Update: Here's an NPR article that goes into more depth - the big quote from that one is:
It might take a normal mouse four or five attempts to learn the correct route, for example. But a mouse with human brain cells could get it on the second try.Given the greater similarities between monkeys and humans, I'm guessing that the human cells would produce a considerably less dramatic effect on them, but I also think it would have been well worth doing to try these cells in a non-endangered species of monkey. More practically, I suspect that the human brain cells would do quite a bit for a dog, and with luck someone will try that soon. Human level intelligence in a dog is drastically unlikely, but a dog as smart as one of the smarter monkeys would be very cool indeed - as long as it retained the same tameness and affinity for humans that other dogs posses. I love cats, but cats as intelligent as monkeys sounds like a rather less good idea, certainly interesting, but I'd be less eager to own one. Also, I'd definitely be wary about trying this on rats, since I'd not want significantly more intelligent rats to escape into the wild. In any case, one more SF idea has started to become real, and as long as annoying people who worry about people "playing god" don't put a stop to such experiments, interesting times are definitely ahead.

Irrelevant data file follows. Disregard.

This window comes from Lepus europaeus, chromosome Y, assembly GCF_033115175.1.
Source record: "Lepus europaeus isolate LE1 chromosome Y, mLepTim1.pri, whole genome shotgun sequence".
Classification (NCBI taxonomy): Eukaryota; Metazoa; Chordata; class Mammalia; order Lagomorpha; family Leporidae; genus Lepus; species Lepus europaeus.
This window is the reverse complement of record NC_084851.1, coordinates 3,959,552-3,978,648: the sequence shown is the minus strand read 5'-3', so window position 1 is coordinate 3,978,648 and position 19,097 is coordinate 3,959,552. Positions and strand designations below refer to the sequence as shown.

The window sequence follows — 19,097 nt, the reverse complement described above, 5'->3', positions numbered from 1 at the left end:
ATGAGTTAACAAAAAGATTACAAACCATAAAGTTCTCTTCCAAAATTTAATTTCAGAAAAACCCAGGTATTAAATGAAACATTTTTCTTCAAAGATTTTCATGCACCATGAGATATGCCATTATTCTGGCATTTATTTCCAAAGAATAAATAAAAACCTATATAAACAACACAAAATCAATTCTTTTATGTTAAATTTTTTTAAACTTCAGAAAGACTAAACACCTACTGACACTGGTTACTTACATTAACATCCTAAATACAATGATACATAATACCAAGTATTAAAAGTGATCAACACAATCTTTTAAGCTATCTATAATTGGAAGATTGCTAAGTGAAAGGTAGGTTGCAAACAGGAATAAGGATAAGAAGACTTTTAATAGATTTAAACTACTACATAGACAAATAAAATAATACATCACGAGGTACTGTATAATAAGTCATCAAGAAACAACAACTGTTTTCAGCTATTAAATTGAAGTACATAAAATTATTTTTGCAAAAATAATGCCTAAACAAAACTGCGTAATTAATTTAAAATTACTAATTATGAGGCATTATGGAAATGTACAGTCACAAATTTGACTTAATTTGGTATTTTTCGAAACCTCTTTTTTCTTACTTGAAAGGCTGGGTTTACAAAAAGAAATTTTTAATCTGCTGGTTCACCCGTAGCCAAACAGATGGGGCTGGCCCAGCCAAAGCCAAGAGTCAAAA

Current Mood: impressed
Current Music: Metric - Collect Call
|Date:||December 4th, 2014 03:29 am (UTC)|| |
the humanised mice froze for four times as long as other mice when they heard the sound, suggesting their memory was about four times better
...or that they had four times the anxiety.
I have no idea what the other measures of intelligence they used were, but this one looks like nothing of the sort. I mean, would you assume that a human who screams four times as long, when startled or hurt, is smarter than the controls? That's so deeply wrong... I don't even.
|Date:||December 4th, 2014 05:35 am (UTC)|| |
|Date:||December 4th, 2014 05:54 am (UTC)|| |
Yeah, that's more like it.
Though I find this whole line of experimentation a bit creepy.
I mean, what if they accidentally give a mouse something like human consciousness? I don't think the ethical problems start with chimps.
How intelligent do we have to make dogs before we really need to stop owning them?